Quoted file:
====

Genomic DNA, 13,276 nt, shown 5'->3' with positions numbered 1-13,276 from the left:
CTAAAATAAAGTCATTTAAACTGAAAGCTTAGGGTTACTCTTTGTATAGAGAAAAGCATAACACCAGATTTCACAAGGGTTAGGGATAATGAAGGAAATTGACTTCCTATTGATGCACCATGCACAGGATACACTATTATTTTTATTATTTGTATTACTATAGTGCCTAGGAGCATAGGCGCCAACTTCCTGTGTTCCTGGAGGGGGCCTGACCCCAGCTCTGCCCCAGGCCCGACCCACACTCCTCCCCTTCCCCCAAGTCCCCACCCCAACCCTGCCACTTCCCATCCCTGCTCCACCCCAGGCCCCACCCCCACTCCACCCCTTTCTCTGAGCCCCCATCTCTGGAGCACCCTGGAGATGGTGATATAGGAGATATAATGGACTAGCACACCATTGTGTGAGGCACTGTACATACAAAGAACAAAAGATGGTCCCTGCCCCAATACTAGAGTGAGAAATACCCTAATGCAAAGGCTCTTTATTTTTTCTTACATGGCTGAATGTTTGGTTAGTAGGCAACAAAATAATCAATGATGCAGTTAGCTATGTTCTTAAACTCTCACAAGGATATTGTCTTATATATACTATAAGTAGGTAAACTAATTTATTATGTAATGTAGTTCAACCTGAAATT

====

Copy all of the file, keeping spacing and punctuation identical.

Genomic DNA, 13,276 nt, shown 5'->3' with positions numbered 1-13,276 from the left:
CTAAAATAAAGTCATTTAAACTGAAAGCTTAGGGTTACTCTTTGTATAGAGAAAAGCATAACACCAGATTTCACAAGGGTTAGGGATAATGAAGGAAATTGACTTCCTATTGATGCACCATGCACAGGATACACTATTATTTTTATTATTTGTATTACTATAGTGCCTAGGAGCATAGGCGCCAACTTCCTGTGTTCCTGGAGGGGGCCTGACCCCAGCTCTGCCCCAGGCCCGACCCACACTCCTCCCCTTCCCCCAAGTCCCCACCCCAACCCTGCCACTTCCCATCCCTGCTCCACCCCAGGCCCCACCCCCACTCCACCCCTTTCTCTGAGCCCCCATCTCTGGAGCACCCTGGAGATGGTGATATAGGAGATATAATGGACTAGCACACCATTGTGTGAGGCACTGTACATACAAAGAACAAAAGATGGTCCCTGCCCCAATACTAGAGTGAGAAATACCCTAATGCAAAGGCTCTTTATTTTTTCTTACATGGCTGAATGTTTGGTTAGTAGGCAACAAAATAATCAATGATGCAGTTAGCTATGTTCTTAAACTCTCACAAGGATATTGTCTTATATATACTATAAGTAGGTAAACTAATTTATTATGTAATGTAGTTCAACCTGAAATT